Face Value

What is face value?

The face value of a financial instrument, such as a bond or a stock, is the value that is printed on the instrument itself. For a bond, the face value is the amount of money that the issuer promises to pay the holder of the bond on the maturity date. For a stock, the face value is the original value of the stock as determined by the company when it was issued, and it is also known as the par value or the nominal value.

The face value of a financial instrument does not necessarily reflect its market value, which is the current value of the instrument as determined by supply and demand in the market.

Difference between face value and price

The difference between the face value and price of a product is determined by the forces of supply and demand. Basically, face value is the original cost of a good or service minus any discounts, while the price is the amount that people are willing to pay based on what they perceive its worth to be. A product can sell for more than its face value if there is an increased demand from customers, or it could end up selling for less if the market is flooded with similar offerings.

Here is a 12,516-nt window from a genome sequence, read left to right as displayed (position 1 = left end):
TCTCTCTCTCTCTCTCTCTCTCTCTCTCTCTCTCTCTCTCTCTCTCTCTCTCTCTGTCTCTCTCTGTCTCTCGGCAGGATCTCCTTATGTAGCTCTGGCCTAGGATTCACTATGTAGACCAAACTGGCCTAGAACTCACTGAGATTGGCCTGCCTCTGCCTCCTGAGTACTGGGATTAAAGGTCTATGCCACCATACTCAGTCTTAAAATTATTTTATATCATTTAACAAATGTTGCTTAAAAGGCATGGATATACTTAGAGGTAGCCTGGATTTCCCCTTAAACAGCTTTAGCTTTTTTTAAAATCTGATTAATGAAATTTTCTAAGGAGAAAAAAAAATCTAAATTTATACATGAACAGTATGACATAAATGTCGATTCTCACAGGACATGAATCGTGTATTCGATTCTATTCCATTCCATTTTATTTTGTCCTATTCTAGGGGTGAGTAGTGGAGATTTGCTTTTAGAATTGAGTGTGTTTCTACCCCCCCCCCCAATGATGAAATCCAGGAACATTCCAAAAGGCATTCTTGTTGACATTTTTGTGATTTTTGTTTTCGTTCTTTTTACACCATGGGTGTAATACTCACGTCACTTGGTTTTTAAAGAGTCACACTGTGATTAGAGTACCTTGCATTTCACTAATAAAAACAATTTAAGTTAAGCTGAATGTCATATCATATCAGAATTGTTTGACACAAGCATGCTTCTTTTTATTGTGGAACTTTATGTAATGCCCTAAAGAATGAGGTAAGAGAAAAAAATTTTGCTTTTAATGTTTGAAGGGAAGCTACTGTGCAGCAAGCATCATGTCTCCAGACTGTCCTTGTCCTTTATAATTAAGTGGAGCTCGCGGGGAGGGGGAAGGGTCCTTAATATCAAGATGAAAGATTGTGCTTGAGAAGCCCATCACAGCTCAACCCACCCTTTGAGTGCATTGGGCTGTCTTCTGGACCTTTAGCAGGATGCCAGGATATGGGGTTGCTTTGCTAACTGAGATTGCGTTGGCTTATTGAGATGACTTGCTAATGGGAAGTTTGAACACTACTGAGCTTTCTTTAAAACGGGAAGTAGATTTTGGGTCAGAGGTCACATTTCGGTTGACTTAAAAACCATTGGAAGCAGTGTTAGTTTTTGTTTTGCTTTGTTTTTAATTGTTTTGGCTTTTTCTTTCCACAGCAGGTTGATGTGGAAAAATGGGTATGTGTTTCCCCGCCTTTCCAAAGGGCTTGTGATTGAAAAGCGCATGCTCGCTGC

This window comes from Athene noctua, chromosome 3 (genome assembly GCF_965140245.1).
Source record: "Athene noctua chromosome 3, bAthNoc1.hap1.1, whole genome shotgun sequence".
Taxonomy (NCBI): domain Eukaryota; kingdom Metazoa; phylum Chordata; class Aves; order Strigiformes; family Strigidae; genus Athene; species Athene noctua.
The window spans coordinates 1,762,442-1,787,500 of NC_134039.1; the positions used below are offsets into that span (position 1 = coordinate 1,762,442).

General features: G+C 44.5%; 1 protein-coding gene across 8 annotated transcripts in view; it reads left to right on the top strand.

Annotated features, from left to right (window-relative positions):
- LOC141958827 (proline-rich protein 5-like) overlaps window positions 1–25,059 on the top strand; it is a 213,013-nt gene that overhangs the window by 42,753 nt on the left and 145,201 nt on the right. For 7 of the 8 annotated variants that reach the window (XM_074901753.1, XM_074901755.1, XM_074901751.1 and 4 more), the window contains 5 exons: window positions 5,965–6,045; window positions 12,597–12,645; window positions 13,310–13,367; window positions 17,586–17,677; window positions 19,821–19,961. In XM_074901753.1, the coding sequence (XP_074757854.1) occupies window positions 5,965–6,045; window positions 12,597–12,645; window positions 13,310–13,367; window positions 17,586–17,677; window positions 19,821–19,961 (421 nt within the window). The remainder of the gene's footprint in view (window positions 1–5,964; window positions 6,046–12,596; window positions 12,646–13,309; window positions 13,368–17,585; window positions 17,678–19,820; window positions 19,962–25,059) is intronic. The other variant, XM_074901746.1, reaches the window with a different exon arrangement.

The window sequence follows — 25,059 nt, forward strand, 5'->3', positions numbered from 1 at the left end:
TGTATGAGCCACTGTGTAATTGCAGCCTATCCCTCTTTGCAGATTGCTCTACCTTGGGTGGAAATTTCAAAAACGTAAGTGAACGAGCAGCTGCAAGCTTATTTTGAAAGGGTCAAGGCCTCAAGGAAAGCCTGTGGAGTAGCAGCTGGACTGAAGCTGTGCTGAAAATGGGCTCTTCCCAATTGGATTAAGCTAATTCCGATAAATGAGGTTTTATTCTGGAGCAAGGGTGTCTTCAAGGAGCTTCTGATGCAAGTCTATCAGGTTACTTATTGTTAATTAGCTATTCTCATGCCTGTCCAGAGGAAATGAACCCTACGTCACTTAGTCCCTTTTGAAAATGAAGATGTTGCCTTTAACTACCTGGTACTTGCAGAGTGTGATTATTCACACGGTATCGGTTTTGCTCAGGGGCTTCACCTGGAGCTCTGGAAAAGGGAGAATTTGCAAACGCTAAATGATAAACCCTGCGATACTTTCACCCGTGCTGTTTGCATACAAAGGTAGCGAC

Par Value vs Face Value

The terms face value and par value are often confused as they seem to refer to the same thing. However, there is a subtle but important difference between them. The face value of a stock is the amount stated on the certificate and it has no relation with the actual market price. On the other hand, par value is decided by the company that issues stocks and it sometimes reflects the underlying value of a stock in certain cases like bankruptcy liquidation. Furthermore, both face value and par value may not be identical for different stocks.

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